When we gave an electron density map to our students and had them move the amino acids around with a mouse and keyboard and fold the protein into the map, students loved it – some so much they found themselves ignoring their other homework in favor of our puzzle. As the students worked on the assignment, we found the questions they raised became increasingly sophisticated, delving deeply into the underlying biochemistry of the protein.

In the end, 10 percent of the class actually managed to improve on the structure that had been previously solved by professional crystallographers. They tweaked the pieces so they fit better than the professionals had been able to. Most likely, since 60 students were working on it separately, some of them managed to fix a number of small errors that had been missed by the original crystallographers. This outcome reminded us of the game Foldit.

From the classroom to the game lab

Like crystallographers, Foldit players manipulate amino acids to figure out a protein’s structure based on their own puzzle-solving intuition. But rather than one trained expert working alone, thousands of nonscientist players worldwide get involved. They’re devoted gamers looking for challenging puzzles and willing to use their gaming skills for a good cause.

Foldit’s developers had just finished a new version of the game providing puzzles based on three-dimensional crystallographic electron density maps. They were ready to see how players would do.

We gave students a new crystallography assignment, and told them they would be competing against Foldit players to produce the best structure. We also got two trained crystallographers to compete using the software they’d be familiar with, as well as several automated software packages that crystallographers often use. The race was on!

Amateurs outdo professionals

The students attacked the assignment vigorously, as did the Foldit players. As before, the students learned how proteins are put together through shaping these protein structures by hand. Moreover, both groups appeared to take pride in their role in pioneering new science.

At the end of the competition, we analyzed all the structures from all the participants. We calculated statistics about the competing structures that told us how correct each participant was in their solution to the puzzle. The results ranged from very poor structures that didn’t fit the map at all to exemplary solutions.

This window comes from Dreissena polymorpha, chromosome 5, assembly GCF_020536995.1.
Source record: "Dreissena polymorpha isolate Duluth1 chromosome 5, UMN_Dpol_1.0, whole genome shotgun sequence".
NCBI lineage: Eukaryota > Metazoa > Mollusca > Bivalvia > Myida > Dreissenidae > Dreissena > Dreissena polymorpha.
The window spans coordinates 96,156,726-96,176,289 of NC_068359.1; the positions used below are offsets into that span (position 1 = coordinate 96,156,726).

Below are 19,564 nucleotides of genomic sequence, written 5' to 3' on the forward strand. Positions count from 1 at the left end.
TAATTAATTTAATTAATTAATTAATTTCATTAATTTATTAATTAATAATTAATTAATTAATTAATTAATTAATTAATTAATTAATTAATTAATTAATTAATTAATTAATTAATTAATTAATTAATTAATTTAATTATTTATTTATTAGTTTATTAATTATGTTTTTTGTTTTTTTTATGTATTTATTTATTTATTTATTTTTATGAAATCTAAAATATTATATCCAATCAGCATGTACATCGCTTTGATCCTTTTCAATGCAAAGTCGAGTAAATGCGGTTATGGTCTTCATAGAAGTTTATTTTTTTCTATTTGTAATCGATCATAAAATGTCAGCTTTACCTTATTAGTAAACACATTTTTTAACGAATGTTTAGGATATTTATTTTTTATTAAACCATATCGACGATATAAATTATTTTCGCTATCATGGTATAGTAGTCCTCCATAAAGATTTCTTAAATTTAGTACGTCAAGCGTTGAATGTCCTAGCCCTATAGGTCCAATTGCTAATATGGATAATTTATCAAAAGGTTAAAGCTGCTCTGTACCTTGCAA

The best structure came from a group of nine Foldit players who worked collaboratively to come up with a spectacular protein structure. Their structure turned out to be even better than the structures from the two trained professionals.

Students and Foldit players alike were eager to master difficult concepts because it was fun. The results they came up with gave us useful scientific results that can really improve biochemistry.

There are many other games along similar lines, including the “Discovery” mini-game in the massively multiplayer online role-playing game “Eve Online,” which helps build the Human Protein Atlas, and Eterna, which tries to decipher how RNA molecules fold themselves up. If educators incorporate scientific games into their curricula potentially as early as middle school, they are likely to find students becoming highly motivated to learn at a very deep level while having a good time. We encourage game designers and scientists to work together more to create games with purpose, and gamers of the world should play more to bolster the scientific process. The Conversation

Scott Horowitz, Research Fellow, University of Michigan and James Bardwell, Professor, Molecular, Cellular and Developmental Biology, University of Michigan

This article was originally published on The Conversation. Read the original article.

Creative Commons License / BY-ND